Interview with Meg Pokrass, Founding Co-Editor of the Best Microfiction Anthology Series

 

Steven John interviews Meg Pokrass, Founding Co-Editor (with Gary Fincke) of the Best Microfiction series about the anthology

SJ:       Congratulations to you and your co-editor Gary Fincke on bringing out this wonderful collection of Micro Fictions with Pelekinesis Press. There are of course a number of annual short form anthologies out there already, e.g. The Pushcart, Best Small Fictions, Best British Short Stories. What makes Best Microfiction different and how was the journey from conception to publication?

MP: Thank you Steve! I’ve been writing microfiction since 2009. When I found the form in online lit magazines, it was just beginning to emerge. There were only a few magazines who would even consider stories of that length. Since then, we’ve seen an exciting emergence of the form.

After my work was selected and published in a recent Norton Anthology Reader, “New Micro –Exceptionally Short Fiction” (W. W. Norton & Co, 2018), I thought about editing a yearly “best of” to keep the focus going strong.

When Pelekinesis Press agreed to be our pubisher, and Gary Fincke, who very recently ran the Creative Writing Department at Susquehanna University agreed to share such an ambitious anthology project with me, it was an instant go. And then, when Author Dan Chaon agreed to be our first Guest Editor/judge, Gary and I were ecstatic.

What makes our Best Microfiction series different from the other anthologies you’ve mentioned is simply the focus on such tiny stories. We’re so proud of our first anthology. Having a pocket-sized book that can travel lightly, can slip into a pocket, we feel this fits the form itself. Our publisher, Pelekinesis, did a beautiful job with the book design. We just found out that Dennis Cooper listed Best Microfiction 2019 as one of his favourite books of 2019 so far!

SJ:       Tell us how you found the stories from around the world.

MP: With the help of smart readers, dedicated scouts, and magazine editors. We asked our scouts to hunt for the best work they could find in international flash fiction magazines. The only criteria was that the stories had to appear in English, in magazines. We hunted for stories from diverse voices, from around the world. This made (and continues to make) what we do even more fulfilling.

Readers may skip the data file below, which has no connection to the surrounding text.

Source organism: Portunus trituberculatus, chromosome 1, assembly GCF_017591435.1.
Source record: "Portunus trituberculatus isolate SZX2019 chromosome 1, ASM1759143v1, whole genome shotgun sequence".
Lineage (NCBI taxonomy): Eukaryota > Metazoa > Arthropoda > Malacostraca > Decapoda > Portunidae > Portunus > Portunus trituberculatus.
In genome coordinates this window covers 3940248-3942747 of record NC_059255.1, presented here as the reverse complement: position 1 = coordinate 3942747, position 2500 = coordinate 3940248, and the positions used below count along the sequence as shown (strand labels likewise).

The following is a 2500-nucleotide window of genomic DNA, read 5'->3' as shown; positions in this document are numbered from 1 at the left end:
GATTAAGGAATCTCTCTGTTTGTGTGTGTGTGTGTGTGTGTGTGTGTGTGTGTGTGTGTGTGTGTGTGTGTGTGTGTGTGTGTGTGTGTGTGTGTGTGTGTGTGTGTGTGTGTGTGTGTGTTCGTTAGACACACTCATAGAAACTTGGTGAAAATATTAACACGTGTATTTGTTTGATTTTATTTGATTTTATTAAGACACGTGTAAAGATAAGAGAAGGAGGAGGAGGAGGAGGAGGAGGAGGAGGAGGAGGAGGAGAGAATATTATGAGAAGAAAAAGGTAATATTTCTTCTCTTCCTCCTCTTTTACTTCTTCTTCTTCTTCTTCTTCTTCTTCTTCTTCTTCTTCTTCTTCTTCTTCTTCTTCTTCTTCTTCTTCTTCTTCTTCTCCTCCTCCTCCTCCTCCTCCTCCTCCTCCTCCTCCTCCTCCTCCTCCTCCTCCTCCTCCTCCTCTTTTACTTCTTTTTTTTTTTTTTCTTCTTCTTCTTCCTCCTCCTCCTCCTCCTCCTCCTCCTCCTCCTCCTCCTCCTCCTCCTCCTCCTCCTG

SJ:       As a well-established micro fiction writer yourself, what did you learn from reading/choosing many of the stories for this anthology?

MP: What I intuitively knew as a writer of this unique and challenging form was reinforced by reading hundreds and hundreds of micros.

Voice: it’s ultimately about voice, not about “plot”. Exciting plots may be present, but they’re not the reason a story is successful.

Omission: To me, the art of purposeful omission is one of the most fascinating traits in short-form story telling. Ernest Hemingway said: “If a writer of prose knows enough of what he is writing about he may omit things that he knows and the reader, if the writer is writing truly enough, will have a feeling of those things as strongly as though the writer had stated them.”

Language: The writer’s use of fresh, original language and their gift with compression is what makes a story come alive.

Inventiveness: Reinventing the form. Finding a completely new and original way to tell a story truthfully.

SJ:       What are the magic ingredients for Micro Fiction, or to use the modern idiom ‘where’s the God particle?’ 

MP: Honesty, pain, humour, empathy, originality. These are traits great micros seem to share. But there are no rules; there is no one right way.

SJ:       How has the world of Micro Fiction changed, for better or worse,  since you first started your writing career. 

MP: News from the front lines: Weird is good. Surrealism is “in”. It’s what the most beloved flash magazines seem to be publishing, seem to be interested in. I’m not saying this is “good” or “bad” and I’m not telling anyone to write that way. It’s an observation after reading so many stories in so many literary journals. In the old days, editors would reject a piece and say “It’s not clear enough”. Now they say “It’s not weird enough”.

SJ:       Finally, what’s new for Best Microfiction for 2020? MP: Our Guest Editor/Judge for Best Microfiction 2020 is the amazing Michael Martone, a writer I’ve been fascinated with for years. He’s one of the most original, experimental, quirky writers around. He reinvents the form. Martone is a beloved educator, an author of many collections including a book of 25-word stories and a fictional autobiography, “Michael Martone by Michael Martone”. He’s a superstar and we couldn’t be more excited.

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Meg Pokrass is the author of six flash fiction collections. Her work has been anthologized in two Norton anthologiesincluding New Micro (W.W. Norton & Co., 2018), Best Small Fictions, 2018 and 2019, the Wigleaf Top 50 (numerous time), and has appeared in 350 literary magazines both online and in print, including Electric Literature, Tin House, Wigleaf and Smokelong Quarterly. She currently serves as Flash Challenge Editor at Mslexia Magazine, Festival Curator for Flash Fiction Festival, U.K. (Bristol) Co-Editor of Best Microfiction 2020, and Founding/Managing Editor of New Flash Fiction Review. Her latest collection of flash fiction, “The Dog Seated Next to Me”, and a novella-in-flash, “The Smell of Luck”, are forthcoming soon. Her website is megpokrass.com/